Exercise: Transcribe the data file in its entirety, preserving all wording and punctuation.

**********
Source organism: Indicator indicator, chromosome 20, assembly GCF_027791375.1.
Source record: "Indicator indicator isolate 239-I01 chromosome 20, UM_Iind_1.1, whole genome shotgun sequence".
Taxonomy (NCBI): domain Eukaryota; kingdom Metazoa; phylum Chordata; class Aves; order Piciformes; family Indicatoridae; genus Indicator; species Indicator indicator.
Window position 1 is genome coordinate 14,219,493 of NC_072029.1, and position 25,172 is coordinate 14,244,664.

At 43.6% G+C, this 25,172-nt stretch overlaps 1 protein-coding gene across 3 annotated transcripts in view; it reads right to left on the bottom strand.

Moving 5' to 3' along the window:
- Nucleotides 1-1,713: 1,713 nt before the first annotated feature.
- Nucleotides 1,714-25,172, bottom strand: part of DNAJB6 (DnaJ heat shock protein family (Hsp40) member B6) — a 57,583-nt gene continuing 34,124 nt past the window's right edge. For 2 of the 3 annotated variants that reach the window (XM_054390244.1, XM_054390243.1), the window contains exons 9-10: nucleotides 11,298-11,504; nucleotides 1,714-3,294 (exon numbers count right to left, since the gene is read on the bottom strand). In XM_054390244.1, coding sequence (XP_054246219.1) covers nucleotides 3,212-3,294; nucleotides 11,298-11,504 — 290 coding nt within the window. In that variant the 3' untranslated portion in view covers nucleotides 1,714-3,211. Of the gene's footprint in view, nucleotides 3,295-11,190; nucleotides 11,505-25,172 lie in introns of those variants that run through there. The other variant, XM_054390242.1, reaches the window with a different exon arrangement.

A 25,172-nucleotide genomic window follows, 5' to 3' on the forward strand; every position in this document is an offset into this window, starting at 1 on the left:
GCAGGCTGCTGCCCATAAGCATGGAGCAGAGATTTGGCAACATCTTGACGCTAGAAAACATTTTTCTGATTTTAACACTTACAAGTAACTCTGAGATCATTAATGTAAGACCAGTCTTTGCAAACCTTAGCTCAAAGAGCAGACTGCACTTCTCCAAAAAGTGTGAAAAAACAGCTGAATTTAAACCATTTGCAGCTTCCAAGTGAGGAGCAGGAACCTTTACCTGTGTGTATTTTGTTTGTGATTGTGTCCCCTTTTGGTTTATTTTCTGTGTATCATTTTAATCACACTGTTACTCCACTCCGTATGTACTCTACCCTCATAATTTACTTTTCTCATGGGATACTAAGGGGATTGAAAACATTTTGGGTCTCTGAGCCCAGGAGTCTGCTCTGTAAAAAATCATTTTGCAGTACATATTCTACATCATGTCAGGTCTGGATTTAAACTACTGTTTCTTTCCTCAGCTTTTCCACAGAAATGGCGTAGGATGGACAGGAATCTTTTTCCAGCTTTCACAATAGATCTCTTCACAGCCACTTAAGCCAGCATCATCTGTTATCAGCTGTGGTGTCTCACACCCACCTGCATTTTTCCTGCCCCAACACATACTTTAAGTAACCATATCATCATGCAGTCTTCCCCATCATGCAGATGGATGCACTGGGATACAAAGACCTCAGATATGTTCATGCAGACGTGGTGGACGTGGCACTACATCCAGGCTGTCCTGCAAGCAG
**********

Source organism: Indicator indicator, chromosome 20, assembly GCF_027791375.1.
Source record: "Indicator indicator isolate 239-I01 chromosome 20, UM_Iind_1.1, whole genome shotgun sequence".
Taxonomy (NCBI): domain Eukaryota; kingdom Metazoa; phylum Chordata; class Aves; order Piciformes; family Indicatoridae; genus Indicator; species Indicator indicator.
Window position 1 is genome coordinate 14,219,493 of NC_072029.1, and position 25,172 is coordinate 14,244,664.

At 43.6% G+C, this 25,172-nt stretch overlaps 1 protein-coding gene across 3 annotated transcripts in view; it reads right to left on the bottom strand.

Moving 5' to 3' along the window:
- Nucleotides 1-1,713: 1,713 nt before the first annotated feature.
- Nucleotides 1,714-25,172, bottom strand: part of DNAJB6 (DnaJ heat shock protein family (Hsp40) member B6) — a 57,583-nt gene continuing 34,124 nt past the window's right edge. For 2 of the 3 annotated variants that reach the window (XM_054390244.1, XM_054390243.1), the window contains exons 9-10: nucleotides 11,298-11,504; nucleotides 1,714-3,294 (exon numbers count right to left, since the gene is read on the bottom strand). In XM_054390244.1, coding sequence (XP_054246219.1) covers nucleotides 3,212-3,294; nucleotides 11,298-11,504 — 290 coding nt within the window. In that variant the 3' untranslated portion in view covers nucleotides 1,714-3,211. Of the gene's footprint in view, nucleotides 3,295-11,190; nucleotides 11,505-25,172 lie in introns of those variants that run through there. The other variant, XM_054390242.1, reaches the window with a different exon arrangement.

A 25,172-nucleotide genomic window follows, 5' to 3' on the forward strand; every position in this document is an offset into this window, starting at 1 on the left:
GCAGGCTGCTGCCCATAAGCATGGAGCAGAGATTTGGCAACATCTTGACGCTAGAAAACATTTTTCTGATTTTAACACTTACAAGTAACTCTGAGATCATTAATGTAAGACCAGTCTTTGCAAACCTTAGCTCAAAGAGCAGACTGCACTTCTCCAAAAAGTGTGAAAAAACAGCTGAATTTAAACCATTTGCAGCTTCCAAGTGAGGAGCAGGAACCTTTACCTGTGTGTATTTTGTTTGTGATTGTGTCCCCTTTTGGTTTATTTTCTGTGTATCATTTTAATCACACTGTTACTCCACTCCGTATGTACTCTACCCTCATAATTTACTTTTCTCATGGGATACTAAGGGGATTGAAAACATTTTGGGTCTCTGAGCCCAGGAGTCTGCTCTGTAAAAAATCATTTTGCAGTACATATTCTACATCATGTCAGGTCTGGATTTAAACTACTGTTTCTTTCCTCAGCTTTTCCACAGAAATGGCGTAGGATGGACAGGAATCTTTTTCCAGCTTTCACAATAGATCTCTTCACAGCCACTTAAGCCAGCATCATCTGTTATCAGCTGTGGTGTCTCACACCCACCTGCATTTTTCCTGCCCCAACACATACTTTAAGTAACCATATCATCATGCAGTCTTCCCCATCATGCAGATGGATGCACTGGGATACAAAGACCTCAGATATGTTCATGCAGACGTGGTGGACGTGGCACTACATCCAGGCTGTCCTGCAAGCAG